NPR logo Rough Morning Commute? Justice Scalia Was Right There With You

Rough Morning Commute? Justice Scalia Was Right There With You

The morning after an incident shut down a major subway line in Washington, D.C., traffic snafus made lots of drivers late, including Justice Antonin Scalia, pictured in 2013. Josh Reynolds/AP hide caption

toggle caption Josh Reynolds/AP

The morning after an incident shut down a major subway line in Washington, D.C., traffic snafus made lots of drivers late, including Justice Antonin Scalia, pictured in 2013.

Josh Reynolds/AP

A Washington, D.C., suburbanite had trouble getting to work Tuesday, leaving a key task to the boss.

At the U.S. Supreme Court, two unanimous opinions, both written by Justice Antonin Scalia, were handed down, but Scalia was missing in action. Chief Justice John Roberts summarized the opinions from the bench because Scalia was ... stuck in traffic.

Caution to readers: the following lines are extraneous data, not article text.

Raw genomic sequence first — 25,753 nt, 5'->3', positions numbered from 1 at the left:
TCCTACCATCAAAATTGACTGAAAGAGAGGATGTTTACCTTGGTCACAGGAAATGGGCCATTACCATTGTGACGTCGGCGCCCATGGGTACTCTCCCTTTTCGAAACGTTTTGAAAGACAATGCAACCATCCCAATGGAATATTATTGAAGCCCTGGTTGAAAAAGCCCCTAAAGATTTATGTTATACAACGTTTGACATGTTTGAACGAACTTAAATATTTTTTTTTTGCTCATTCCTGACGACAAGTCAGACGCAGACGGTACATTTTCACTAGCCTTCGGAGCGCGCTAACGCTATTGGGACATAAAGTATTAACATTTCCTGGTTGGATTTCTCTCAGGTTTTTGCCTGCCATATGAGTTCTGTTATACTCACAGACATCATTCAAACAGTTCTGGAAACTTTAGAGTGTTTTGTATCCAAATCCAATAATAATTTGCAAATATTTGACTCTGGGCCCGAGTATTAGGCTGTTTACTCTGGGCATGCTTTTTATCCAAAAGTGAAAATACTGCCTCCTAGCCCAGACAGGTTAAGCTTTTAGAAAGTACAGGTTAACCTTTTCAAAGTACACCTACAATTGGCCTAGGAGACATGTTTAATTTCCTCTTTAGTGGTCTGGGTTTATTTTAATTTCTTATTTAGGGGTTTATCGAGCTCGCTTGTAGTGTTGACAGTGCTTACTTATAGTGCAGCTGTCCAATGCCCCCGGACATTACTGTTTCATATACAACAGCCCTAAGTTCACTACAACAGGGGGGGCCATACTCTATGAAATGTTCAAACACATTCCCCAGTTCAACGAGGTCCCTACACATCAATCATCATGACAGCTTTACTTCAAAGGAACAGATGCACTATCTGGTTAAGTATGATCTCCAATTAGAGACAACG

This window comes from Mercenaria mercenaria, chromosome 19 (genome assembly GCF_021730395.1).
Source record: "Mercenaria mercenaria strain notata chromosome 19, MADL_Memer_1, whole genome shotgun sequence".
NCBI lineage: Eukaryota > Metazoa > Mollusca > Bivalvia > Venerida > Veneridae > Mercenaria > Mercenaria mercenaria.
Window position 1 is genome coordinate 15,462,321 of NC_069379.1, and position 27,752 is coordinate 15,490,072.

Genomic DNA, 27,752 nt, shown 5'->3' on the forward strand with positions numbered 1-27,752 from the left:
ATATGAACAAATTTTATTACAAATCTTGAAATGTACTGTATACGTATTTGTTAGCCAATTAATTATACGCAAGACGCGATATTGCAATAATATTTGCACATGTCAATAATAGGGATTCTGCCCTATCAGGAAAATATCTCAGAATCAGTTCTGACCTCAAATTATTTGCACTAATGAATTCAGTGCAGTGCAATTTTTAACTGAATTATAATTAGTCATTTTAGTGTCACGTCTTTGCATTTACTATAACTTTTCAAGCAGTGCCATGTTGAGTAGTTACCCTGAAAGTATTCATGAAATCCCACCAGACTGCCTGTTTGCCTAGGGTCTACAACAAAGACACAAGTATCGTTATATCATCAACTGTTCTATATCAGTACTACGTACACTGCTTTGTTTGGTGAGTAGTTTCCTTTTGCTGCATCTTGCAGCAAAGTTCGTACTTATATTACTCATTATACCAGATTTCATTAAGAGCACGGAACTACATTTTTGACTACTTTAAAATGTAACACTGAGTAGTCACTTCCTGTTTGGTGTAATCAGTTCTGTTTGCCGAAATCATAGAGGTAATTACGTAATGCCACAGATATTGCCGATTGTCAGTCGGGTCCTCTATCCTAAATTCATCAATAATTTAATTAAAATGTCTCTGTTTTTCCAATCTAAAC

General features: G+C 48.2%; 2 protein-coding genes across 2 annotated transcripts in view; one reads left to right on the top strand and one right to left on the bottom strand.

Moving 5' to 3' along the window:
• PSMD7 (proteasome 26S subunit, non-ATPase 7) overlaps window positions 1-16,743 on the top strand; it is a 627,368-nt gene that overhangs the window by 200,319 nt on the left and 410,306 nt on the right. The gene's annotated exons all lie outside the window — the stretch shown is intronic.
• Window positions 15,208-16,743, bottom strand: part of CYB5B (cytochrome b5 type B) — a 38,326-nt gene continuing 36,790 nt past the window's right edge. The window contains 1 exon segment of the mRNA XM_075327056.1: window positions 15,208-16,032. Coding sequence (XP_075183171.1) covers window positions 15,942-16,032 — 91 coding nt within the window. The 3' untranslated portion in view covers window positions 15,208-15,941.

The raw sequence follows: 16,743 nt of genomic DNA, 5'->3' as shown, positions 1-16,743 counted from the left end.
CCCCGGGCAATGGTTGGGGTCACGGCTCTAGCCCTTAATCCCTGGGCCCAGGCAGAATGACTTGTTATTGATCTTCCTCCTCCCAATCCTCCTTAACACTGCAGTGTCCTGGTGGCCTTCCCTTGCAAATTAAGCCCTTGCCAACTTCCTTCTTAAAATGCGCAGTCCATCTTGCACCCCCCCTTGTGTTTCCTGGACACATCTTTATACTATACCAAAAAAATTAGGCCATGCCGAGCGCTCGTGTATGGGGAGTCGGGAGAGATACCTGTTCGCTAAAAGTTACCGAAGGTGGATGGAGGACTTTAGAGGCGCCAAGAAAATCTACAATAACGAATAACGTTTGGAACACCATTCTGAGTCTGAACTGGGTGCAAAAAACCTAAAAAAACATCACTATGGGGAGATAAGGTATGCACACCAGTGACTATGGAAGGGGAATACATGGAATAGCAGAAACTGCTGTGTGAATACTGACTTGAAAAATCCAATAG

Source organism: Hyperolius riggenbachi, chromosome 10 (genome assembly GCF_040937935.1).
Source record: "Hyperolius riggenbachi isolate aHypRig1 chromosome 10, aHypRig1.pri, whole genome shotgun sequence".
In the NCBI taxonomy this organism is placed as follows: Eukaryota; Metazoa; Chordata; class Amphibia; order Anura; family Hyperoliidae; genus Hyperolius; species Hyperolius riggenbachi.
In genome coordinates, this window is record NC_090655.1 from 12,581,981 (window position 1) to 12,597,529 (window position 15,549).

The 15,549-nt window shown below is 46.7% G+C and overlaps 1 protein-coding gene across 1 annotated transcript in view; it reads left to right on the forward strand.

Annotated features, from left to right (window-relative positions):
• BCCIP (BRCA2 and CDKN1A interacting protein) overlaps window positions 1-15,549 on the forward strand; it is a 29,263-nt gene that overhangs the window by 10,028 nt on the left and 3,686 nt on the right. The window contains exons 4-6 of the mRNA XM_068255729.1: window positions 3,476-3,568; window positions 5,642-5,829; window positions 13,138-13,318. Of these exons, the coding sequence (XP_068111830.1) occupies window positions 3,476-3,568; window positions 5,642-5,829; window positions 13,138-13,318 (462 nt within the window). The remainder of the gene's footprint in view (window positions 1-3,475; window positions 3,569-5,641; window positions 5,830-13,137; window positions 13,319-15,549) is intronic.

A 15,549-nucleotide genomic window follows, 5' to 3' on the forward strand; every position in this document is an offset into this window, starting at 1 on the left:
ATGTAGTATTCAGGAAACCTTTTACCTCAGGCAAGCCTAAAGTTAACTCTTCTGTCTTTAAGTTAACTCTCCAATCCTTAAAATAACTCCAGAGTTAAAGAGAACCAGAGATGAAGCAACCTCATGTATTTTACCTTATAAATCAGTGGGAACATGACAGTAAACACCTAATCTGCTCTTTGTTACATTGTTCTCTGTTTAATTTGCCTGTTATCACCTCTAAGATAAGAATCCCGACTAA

Washington traffic was a nightmare early Tuesday, the morning after smoke in a subway tunnel and train shut down a major subway line. Lots of suburbanites who normally use mass transit took to the highways instead. The result: traffic snafus all over the place making lots of drivers, including Scalia, late.

The justice came in huffing and puffing only a few minutes late and in time to hear Tuesday's oral arguments.

It's not the first time Scalia's commute has been star-crossed. A 2011 fender bender was bad enough that his car had to be towed away. But he made it to the bench that day in time.

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